Protecting America’s Prairie and Wildlife by Expanding Heartland Ranch Nature Preserve
|Category|| Nature Conservation |
|Realm|| Northern America |
|Status|| active |
|Funding Level|| $$$ |
|Partner||Quick Response Fund for Nature|
One Earth’s Project Marketplace funds on-the-ground climate solutions that are key to solving the climate crisis through three pillars of collective action — renewable energy, nature conservation, and regenerative agriculture.
Temperate grasslands are among the most endangered ecosystems in the world, and once unsustainable agricultural projects plow them, these habitats are impossible to restore. Intact shortgrass prairies are a stable carbon sink, so their protection is vital for the planet’s climate health and native flora and fauna.
Through this land acquisition project, the Southern Plains Land Trust (SPLT) powered by the Quick Response Fund for Nature (QRFN), will expand the Heartland Ranch Nature Preserve in Bent County in southeastern Colorado from 24,774 acres to 42,661 acres. Alongside advancing shortgrass prairie preservation broadly, increasing Heartland Ranch’s extent to this landscape scale is vital for protecting and conserving local biodiversity.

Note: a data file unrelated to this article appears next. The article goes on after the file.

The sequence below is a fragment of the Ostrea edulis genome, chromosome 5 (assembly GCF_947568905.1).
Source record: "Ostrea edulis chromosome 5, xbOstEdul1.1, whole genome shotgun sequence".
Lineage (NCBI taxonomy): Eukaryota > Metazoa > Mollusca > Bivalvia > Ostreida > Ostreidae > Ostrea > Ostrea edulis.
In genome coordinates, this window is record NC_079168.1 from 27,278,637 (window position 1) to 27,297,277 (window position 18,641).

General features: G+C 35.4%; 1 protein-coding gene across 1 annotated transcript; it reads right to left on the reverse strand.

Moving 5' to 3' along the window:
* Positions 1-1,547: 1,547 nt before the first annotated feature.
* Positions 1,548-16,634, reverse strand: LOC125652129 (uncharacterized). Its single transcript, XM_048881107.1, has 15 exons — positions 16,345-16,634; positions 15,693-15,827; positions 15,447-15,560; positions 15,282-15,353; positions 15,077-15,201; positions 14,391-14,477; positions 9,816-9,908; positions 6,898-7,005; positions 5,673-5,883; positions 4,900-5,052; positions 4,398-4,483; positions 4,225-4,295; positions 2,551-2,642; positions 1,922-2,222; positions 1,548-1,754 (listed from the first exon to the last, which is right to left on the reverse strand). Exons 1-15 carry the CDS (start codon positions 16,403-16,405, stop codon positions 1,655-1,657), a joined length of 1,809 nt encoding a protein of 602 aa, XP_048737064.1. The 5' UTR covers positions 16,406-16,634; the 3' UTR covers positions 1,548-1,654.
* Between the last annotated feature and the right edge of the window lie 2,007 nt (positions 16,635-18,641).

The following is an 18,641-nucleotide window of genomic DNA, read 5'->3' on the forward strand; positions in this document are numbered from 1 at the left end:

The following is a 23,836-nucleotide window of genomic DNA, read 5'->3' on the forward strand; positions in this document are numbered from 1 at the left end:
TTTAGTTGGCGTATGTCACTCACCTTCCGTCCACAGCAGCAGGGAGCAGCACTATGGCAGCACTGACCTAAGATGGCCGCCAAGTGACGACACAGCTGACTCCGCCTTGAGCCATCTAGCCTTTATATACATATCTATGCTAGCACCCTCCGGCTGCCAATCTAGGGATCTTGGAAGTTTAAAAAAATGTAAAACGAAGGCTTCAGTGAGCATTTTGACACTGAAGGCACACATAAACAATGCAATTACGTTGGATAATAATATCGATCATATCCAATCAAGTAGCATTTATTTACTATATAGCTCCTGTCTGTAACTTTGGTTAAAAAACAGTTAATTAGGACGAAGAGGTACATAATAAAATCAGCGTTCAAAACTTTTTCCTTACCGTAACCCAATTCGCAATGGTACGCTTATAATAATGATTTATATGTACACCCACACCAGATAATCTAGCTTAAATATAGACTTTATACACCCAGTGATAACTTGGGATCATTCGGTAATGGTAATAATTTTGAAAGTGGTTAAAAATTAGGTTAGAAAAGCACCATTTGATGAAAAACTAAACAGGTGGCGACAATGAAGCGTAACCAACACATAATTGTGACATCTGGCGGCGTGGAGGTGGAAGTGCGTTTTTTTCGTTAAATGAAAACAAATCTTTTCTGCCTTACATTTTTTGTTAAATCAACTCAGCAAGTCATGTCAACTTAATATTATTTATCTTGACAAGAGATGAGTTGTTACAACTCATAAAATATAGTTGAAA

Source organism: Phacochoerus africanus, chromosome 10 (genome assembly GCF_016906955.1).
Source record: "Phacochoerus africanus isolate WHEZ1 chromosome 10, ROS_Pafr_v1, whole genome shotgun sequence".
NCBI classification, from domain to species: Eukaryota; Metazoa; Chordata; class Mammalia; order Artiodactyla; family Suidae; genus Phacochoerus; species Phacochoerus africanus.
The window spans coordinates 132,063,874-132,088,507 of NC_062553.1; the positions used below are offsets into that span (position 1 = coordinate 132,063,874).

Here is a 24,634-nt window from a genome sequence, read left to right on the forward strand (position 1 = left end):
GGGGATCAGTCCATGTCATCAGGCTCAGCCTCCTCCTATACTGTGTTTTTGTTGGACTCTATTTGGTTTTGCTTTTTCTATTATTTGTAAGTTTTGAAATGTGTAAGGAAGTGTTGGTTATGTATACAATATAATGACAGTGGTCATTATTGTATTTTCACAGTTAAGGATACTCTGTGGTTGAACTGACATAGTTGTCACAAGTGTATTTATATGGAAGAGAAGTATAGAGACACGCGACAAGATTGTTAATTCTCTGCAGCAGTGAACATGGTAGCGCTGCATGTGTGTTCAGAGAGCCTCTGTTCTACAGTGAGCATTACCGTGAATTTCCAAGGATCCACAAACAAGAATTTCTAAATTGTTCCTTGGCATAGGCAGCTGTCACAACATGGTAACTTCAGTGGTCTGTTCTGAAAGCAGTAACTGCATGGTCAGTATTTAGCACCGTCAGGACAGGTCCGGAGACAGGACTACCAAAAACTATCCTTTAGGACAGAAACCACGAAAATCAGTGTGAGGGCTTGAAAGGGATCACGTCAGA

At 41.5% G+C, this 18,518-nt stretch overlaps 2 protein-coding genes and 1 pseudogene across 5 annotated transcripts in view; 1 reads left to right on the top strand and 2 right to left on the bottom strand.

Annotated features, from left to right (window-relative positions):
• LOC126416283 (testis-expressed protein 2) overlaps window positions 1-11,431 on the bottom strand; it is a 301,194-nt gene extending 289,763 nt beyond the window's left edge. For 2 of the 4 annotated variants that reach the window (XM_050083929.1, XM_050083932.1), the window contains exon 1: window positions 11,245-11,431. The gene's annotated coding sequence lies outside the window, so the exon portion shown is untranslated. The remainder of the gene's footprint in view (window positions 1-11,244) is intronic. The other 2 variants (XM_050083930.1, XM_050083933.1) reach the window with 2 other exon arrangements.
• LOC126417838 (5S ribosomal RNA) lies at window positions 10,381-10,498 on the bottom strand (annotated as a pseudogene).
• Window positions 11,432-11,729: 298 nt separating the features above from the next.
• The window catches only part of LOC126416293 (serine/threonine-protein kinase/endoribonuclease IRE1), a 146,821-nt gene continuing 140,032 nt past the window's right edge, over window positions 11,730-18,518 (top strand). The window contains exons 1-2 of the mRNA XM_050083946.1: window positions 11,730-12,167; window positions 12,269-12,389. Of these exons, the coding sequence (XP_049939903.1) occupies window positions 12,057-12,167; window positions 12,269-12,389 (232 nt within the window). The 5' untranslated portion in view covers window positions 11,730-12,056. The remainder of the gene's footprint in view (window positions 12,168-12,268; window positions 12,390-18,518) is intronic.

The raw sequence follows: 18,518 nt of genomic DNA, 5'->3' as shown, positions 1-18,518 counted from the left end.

SPLT manages Heartland Ranch for biodiversity by protecting and restoring native species and natural processes, working closely with scientists, conservation organizations, and government agencies. Restoration practices include removing fences, artificial structures, and trash piles, turning off and removing power lines to reduce electrocution hazards, grazing management, controlling non-native plants, reforesting prairie streams, and protecting keystone species, such as bison and prairie dogs.
Goals within the preserve include:
- Expanding the current breeding herd of 19 bison.
- Reintroducing black-footed ferrets, perhaps as soon as 2022.
- Increasing the extent of prairie dog colonies, which currently cover 1,262 acres, to 1,500 acres by 2024.
- Rewilding elk to the region.
- Bringing back the rare lesser prairie chicken, if possible.
The social implications of the land purchase are significant. SPLT is women-led and firmly rooted in southeast Colorado. Most staff live near the preserves and routinely team up with local schools and nonprofits to educate and spread awareness about the region's importance.